The ssGSEA was executed to probe into the different infiltration degrees of immune cell types, immune-related functions and pathways in the expression profile of low-risk and high-risk groups using the R package "GSVA" based 29 immune-related gene sets [22]. To prove the effectiveness of IRGs risk scores and to picture clustering heatmap, we made use of R package "ESTIMATE" to study the expression level of RNA-seq to count the tumor purity, estimate score(ES), immune score(IS), and stromal score(SS). Using the R package "ggpubr", we obtained the vioplots of ES, IS, and SS in low-risk and high-risk groups. The correlation of immune cells with IRGs signature risk score was analyzed and visualized by the "corrplot" package in R.

Construction of prognostic nomogram

To provide a quantitative analysis tool to predict the survival risk of HCC patients, we were further constructed the nomogram on the basis of IRGs as well as clinical parameters in 127 patients in TCGA. In order to evaluate the accuracy of the nomogram, we used 115 patients in GSE76427 for external validation, and the calibration curve and DCA curves are drawn with the R-pack "rms" and "ggDCA".

Cell line culture

MHCC-97H, Huh7, LM3 HCC cell lines and THP-1 cell line were purchased from the Shanghai cell bank (Chinese Academy of Sciences, Shanghai, China). HCC cell lines were cultured in a medium with 10% FBS and 1% P/S (Gibco, Thermo Fisher Scientific, Waltham, USA), and THP-1 cells were cultured in RPMI 1640 medium (Hyclone, Thermo Fisher Scientific, Waltham, USA) with 10% FBS. All cells were maintained in a humidified atmosphere with 5% CO2 at 37 °C.

THP-1-derived M2 macrophages and Establishment of co-culture system

THP-1 cells were treated with phorbol 12-myristate 13-acetate (PMA) (Sigma, Saint-Quentin Fallavier, France, 100 ng/mL) for 24 h to polarize THP-1 cells into macrophages. The IL-4 and IL-13 were then polarized into M2 macrophages (Sino Biological Als, China, 5 μg). MHCC-97H cells (1 × 106 cells) were placed in the lower chamber of a 6-well transwell plate. After 24 h, M2 macrophages (1 × 106 cells) derived from THP-1 were placed on the 0.4-μm porous membrane in the upper chamber to establish a co-culture system in a serum-free DMEM medium [23]. Then 48 h later, MHCC-97H cells were collected for RNA extraction and other experiments.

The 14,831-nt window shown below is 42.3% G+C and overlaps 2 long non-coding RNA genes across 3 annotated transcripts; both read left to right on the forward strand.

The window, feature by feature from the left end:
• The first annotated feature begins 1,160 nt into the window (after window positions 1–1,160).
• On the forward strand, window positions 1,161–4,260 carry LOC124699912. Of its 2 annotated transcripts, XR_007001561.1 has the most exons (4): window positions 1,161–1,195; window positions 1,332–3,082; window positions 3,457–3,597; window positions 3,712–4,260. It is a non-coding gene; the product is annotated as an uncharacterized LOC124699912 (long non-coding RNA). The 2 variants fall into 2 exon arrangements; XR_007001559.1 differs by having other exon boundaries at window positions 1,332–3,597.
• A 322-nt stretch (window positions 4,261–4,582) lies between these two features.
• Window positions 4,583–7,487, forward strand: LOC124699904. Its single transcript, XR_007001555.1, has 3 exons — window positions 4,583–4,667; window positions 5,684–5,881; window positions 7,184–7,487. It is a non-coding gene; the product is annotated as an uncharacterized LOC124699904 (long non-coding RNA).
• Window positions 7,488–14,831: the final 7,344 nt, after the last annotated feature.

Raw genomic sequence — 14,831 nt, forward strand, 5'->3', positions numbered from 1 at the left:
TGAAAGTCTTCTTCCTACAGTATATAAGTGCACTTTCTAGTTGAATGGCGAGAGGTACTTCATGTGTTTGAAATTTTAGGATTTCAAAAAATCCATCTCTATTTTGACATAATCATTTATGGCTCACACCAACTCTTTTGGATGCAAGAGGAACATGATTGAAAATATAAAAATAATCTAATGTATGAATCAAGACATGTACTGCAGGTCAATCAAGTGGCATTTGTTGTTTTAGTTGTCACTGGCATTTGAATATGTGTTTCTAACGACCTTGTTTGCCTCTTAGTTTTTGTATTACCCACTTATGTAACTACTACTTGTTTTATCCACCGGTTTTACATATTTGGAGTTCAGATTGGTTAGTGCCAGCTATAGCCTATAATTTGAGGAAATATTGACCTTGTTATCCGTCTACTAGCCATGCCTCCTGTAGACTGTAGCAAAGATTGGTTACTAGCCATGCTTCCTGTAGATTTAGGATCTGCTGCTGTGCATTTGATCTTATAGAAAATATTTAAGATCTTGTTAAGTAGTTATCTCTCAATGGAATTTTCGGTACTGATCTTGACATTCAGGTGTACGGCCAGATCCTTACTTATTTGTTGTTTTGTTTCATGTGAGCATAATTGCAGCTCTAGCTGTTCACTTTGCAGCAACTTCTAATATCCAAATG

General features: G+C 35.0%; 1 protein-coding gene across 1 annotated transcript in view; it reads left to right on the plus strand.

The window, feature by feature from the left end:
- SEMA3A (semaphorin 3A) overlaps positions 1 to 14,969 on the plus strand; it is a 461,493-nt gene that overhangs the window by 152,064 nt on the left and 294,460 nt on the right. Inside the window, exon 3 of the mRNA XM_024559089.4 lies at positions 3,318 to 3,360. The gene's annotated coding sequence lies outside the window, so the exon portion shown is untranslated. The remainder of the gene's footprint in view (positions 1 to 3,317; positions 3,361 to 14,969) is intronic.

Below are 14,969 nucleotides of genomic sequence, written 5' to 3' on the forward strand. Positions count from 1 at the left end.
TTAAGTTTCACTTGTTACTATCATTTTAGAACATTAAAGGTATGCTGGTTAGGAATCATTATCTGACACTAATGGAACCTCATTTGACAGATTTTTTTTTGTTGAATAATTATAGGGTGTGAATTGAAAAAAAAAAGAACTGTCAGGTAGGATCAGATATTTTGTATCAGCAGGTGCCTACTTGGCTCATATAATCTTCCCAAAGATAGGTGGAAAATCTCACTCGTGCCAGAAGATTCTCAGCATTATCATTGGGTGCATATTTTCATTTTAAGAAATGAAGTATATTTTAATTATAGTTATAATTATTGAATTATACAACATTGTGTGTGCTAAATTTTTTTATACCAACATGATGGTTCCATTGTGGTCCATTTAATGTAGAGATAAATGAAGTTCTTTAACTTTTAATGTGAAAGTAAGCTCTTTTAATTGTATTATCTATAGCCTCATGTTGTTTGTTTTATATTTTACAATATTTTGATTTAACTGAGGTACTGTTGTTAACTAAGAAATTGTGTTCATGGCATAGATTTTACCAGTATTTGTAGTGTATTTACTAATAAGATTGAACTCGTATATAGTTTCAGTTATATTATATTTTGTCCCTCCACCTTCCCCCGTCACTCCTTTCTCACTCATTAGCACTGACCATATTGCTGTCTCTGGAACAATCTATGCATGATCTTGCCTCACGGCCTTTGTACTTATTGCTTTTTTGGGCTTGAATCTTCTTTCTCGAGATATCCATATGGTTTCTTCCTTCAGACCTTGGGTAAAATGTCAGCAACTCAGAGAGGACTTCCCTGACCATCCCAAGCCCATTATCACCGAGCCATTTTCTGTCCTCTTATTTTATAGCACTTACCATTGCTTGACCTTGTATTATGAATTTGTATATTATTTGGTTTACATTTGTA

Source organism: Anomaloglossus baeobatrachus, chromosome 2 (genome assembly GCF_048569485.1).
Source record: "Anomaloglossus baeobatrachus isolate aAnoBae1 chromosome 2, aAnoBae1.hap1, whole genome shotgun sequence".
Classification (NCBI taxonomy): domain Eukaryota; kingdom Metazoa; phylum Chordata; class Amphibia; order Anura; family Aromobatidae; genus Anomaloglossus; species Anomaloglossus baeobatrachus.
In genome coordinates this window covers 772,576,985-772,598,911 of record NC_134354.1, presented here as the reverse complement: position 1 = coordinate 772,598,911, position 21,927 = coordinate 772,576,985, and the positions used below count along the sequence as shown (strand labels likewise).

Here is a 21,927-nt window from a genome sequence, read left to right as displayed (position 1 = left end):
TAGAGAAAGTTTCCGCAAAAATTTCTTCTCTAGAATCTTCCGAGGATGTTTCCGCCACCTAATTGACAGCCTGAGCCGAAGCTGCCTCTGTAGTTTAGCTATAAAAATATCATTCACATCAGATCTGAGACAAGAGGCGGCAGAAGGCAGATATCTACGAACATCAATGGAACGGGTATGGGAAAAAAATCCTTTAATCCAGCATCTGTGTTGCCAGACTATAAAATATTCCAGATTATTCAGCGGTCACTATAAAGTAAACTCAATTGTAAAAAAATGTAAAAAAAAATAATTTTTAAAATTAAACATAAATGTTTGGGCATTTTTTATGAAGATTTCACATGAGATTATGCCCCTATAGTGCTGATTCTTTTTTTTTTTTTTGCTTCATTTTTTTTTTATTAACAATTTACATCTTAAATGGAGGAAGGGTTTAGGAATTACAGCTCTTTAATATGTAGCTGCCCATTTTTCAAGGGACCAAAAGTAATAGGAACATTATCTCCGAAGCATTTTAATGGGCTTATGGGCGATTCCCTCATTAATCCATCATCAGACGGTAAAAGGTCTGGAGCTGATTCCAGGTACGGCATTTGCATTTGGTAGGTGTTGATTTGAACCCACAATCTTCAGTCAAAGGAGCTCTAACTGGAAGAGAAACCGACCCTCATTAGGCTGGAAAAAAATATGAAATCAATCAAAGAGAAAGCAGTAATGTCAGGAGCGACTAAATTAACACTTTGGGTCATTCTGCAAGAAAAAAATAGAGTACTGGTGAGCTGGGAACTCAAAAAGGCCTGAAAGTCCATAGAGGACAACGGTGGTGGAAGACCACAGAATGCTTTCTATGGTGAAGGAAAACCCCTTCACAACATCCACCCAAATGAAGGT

Cell migration assay

Using transwell compartments (8 um pore) to assess the cell migration capacity (Corning, 353,097). Normal MHCC-97H cells and M2 macrophages co-culture treated MHCC-97H cells (5 × 104 cells) were suspended in serum-free medium in the upper compartment of a 24-well transwell plate, while medium with 30% FBS is placed in the lower chamber. After 24 h at 37 °C, the translocated cells were stained with 0.5% crystal violet for 20 min.

Quantitative real-time PCR (qPCR)

Total RNA was extracted with RNA-easy isolation reagent (Vazyme, Nanjing, China). PrimeScript™ RT Kit (TaKaRa, RR047A) and SYBR Premix EX Taq™ (TaKaRa, RR820A) were used to cDNA synthesis and qPCR on the FTC-3000P real-time PCR system (Funglyn Biotech, Shanghai, China). Supplementary Table 1 shows the PCR primers used.

Statistical analysis

Using IBM SPSS Statistics performed all analyses (version 23). A P < 0.05 indicated statistical significance.


Identifying survival-related immune cells

Using the CIBERSORT algorithm to analyze the abundance ratio of 22 immune cells in 127 samples, revealing the relative content of 22 immune cells in normal and tumor samples (Fig. 1A, 1B). As shown in Fig. 1A, M0/M1/M2 Macrophages, CD8 + T cells, and dendritic cells occupy a large proportion in the sample. In adjacent normal HCC tissues, the content of active mast cells, M0 macrophages and Tregs were significantly higher than that of tumor samples (P < 0.05), while the content of M2 Macrophages, plasma cells and monocytes were significantly lower than that of tumor samples (P < 0.05) (Fig. 1B). Correlation analysis further suggests that there are connections between 22 immune cells (Fig. 1C). CD8 + T cells are positively correlated with the content of T cells follicular helper, active CD4 + T memory cells, and Plasma cells, but negatively correlated with the content of resting CD4 + T memory cells, M0 macrophages, and M2 macrophages. In addition, Fig. 1D-G show that the abundance ratios of the four types of immune cells are related to survival rates by Kaplan–Meier analysis, among CD8 + T cells (P = 0.006), Plasma cells (P = 0.01), and CD4 + memory resting T cells (P = 0.05) are indicators of favorable prognosis, while M2 Macrophages (P = 0.05) are indicators of unfavorable prognosis. The correlation between abundance ratios of the four immune cells and clinical characteristics reveals that CD8 + T cells, Plasma cells, and resting CD4 + T memory cells decreased with the increase of stage T, clinical stage, and tumor grade, while M2 Macrophages is the opposite (Supplementary Fig. 1).